THE CRUNCH! YOUR QUESTIONS ANSWERED; ADVERTISEMENT FEATURE; with Low House Prices and Even Lower Interest Rates Causing Confusion in the Housing Market, Lloyds TSB's Financial Health Specialists Address Some of Your Key Concerns about Mortgage Payments and Remortgaging
This week, Liz Frost, financial health specialist at Lloyds TSB, Folkestone, answers four of the top questions she's being asked about mortgages. Liz is one of 1,500 trained financial health specialists throughout the country at Lloyds TSB branches.
Q Is now a good time to be focusing on chipping away at (overpaying) my mortgage debt?
This can be a good idea, but it depends on your individual circumstances. If you look at paying money towards your mortgage, as opposed to putting it in a savings account, it can seem attractive. For example paying [pounds sterling]100 where the rate is four per cent gives a better return than saving [pounds sterling]100 where the rate is three per cent. Over a year you'll save [pounds sterling]4 in mortgage interest, but you'd only earn [pounds sterling]3 in savings - and that's before any tax is deducted. There are lots of caveats, of course - for example, if you overpay, your lender may impose an early repayment charge. Also, some lenders do not offer any immediate benefit for overpayments, because they do not calculate mortgage interest on a daily basis. Saving is still a good idea, so you've got money behind you if you need it.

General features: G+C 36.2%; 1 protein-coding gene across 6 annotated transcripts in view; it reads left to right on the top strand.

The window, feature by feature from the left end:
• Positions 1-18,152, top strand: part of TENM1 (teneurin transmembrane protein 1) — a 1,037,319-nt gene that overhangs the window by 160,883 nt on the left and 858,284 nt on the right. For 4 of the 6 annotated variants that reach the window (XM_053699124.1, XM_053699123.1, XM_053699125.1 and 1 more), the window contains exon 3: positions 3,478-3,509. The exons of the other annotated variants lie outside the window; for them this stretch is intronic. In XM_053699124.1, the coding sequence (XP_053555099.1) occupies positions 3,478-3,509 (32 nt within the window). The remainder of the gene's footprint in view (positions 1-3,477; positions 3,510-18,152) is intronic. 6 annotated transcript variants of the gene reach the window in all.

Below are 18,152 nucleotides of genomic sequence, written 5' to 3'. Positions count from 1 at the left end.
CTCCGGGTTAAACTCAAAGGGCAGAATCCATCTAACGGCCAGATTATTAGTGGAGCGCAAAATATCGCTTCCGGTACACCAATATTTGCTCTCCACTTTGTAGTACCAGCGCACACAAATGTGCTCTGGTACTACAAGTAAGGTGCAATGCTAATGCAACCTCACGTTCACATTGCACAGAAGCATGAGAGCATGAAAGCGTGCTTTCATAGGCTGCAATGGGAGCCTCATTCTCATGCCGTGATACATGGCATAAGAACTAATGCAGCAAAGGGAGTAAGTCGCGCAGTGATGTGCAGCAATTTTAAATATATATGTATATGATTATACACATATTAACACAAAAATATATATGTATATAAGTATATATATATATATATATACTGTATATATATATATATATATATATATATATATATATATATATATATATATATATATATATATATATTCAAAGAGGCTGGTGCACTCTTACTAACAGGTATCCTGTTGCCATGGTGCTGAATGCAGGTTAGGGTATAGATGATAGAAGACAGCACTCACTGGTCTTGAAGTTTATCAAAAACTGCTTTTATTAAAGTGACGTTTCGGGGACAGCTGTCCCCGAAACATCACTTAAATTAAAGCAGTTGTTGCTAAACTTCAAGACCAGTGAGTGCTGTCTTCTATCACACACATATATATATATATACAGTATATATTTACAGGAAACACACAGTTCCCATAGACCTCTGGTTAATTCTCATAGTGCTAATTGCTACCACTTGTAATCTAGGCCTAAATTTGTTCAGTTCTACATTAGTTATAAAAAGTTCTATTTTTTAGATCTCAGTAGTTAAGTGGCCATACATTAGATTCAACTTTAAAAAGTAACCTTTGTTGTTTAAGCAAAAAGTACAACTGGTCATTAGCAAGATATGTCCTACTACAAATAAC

Q My current mortgage deal ends later this year and I'm concerned I won't be able to find a good deal to switch to - what is the best type of mortgage in the current climate?
With mortgage rates at low levels, and assuming you have equity in your property and your finances and credit history are in good shape, there's no reason why you can't get a good deal in today's market. The choice you need to make is whether you are happy to stay on the Standard Variable Mortgage Rate (SVMR) or to switch to a new tracker or fixedrate deal. Whether to move to a fixed-rate mortgage or not is always going to be a personal call, and does depend on your longterm plans for the property you have in mind. For example, if you remortgaged to a fixed rate of four per cent when you could have got three per cent variable, then, yes, you will be paying a little more than you would with variable rates. …